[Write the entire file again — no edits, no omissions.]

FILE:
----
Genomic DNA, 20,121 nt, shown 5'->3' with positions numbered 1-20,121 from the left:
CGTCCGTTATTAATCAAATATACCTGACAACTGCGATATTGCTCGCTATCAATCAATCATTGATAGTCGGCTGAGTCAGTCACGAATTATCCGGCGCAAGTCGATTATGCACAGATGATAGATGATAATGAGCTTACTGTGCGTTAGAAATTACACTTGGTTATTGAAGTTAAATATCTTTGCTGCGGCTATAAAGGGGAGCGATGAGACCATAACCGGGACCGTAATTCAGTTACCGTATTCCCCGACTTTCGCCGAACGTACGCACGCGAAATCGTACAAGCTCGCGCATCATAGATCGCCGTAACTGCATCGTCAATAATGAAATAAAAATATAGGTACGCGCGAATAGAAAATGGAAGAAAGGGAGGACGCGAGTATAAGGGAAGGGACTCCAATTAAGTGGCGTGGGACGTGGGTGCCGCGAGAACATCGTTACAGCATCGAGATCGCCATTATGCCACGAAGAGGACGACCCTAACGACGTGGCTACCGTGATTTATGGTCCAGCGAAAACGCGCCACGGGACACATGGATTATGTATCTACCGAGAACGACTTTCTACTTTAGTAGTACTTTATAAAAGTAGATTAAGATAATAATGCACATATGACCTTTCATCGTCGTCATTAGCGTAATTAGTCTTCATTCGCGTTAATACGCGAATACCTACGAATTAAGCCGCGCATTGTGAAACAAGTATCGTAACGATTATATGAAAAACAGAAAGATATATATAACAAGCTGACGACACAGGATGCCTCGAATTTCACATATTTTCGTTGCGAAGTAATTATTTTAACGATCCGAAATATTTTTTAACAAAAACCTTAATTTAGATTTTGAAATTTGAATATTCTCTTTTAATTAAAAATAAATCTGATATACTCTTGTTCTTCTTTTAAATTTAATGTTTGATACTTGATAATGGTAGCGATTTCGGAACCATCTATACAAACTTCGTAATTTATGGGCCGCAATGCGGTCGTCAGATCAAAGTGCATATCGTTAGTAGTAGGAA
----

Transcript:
Genomic DNA, 20,121 nt, shown 5'->3' with positions numbered 1-20,121 from the left:
CGTCCGTTATTAATCAAATATACCTGACAACTGCGATATTGCTCGCTATCAATCAATCATTGATAGTCGGCTGAGTCAGTCACGAATTATCCGGCGCAAGTCGATTATGCACAGATGATAGATGATAATGAGCTTACTGTGCGTTAGAAATTACACTTGGTTATTGAAGTTAAATATCTTTGCTGCGGCTATAAAGGGGAGCGATGAGACCATAACCGGGACCGTAATTCAGTTACCGTATTCCCCGACTTTCGCCGAACGTACGCACGCGAAATCGTACAAGCTCGCGCATCATAGATCGCCGTAACTGCATCGTCAATAATGAAATAAAAATATAGGTACGCGCGAATAGAAAATGGAAGAAAGGGAGGACGCGAGTATAAGGGAAGGGACTCCAATTAAGTGGCGTGGGACGTGGGTGCCGCGAGAACATCGTTACAGCATCGAGATCGCCATTATGCCACGAAGAGGACGACCCTAACGACGTGGCTACCGTGATTTATGGTCCAGCGAAAACGCGCCACGGGACACATGGATTATGTATCTACCGAGAACGACTTTCTACTTTAGTAGTACTTTATAAAAGTAGATTAAGATAATAATGCACATATGACCTTTCATCGTCGTCATTAGCGTAATTAGTCTTCATTCGCGTTAATACGCGAATACCTACGAATTAAGCCGCGCATTGTGAAACAAGTATCGTAACGATTATATGAAAAACAGAAAGATATATATAACAAGCTGACGACACAGGATGCCTCGAATTTCACATATTTTCGTTGCGAAGTAATTATTTTAACGATCCGAAATATTTTTTAACAAAAACCTTAATTTAGATTTTGAAATTTGAATATTCTCTTTTAATTAAAAATAAATCTGATATACTCTTGTTCTTCTTTTAAATTTAATGTTTGATACTTGATAATGGTAGCGATTTCGGAACCATCTATACAAACTTCGTAATTTATGGGCCGCAATGCGGTCGTCAGATCAAAGTGCATATCGTTAGTAGTAGGAA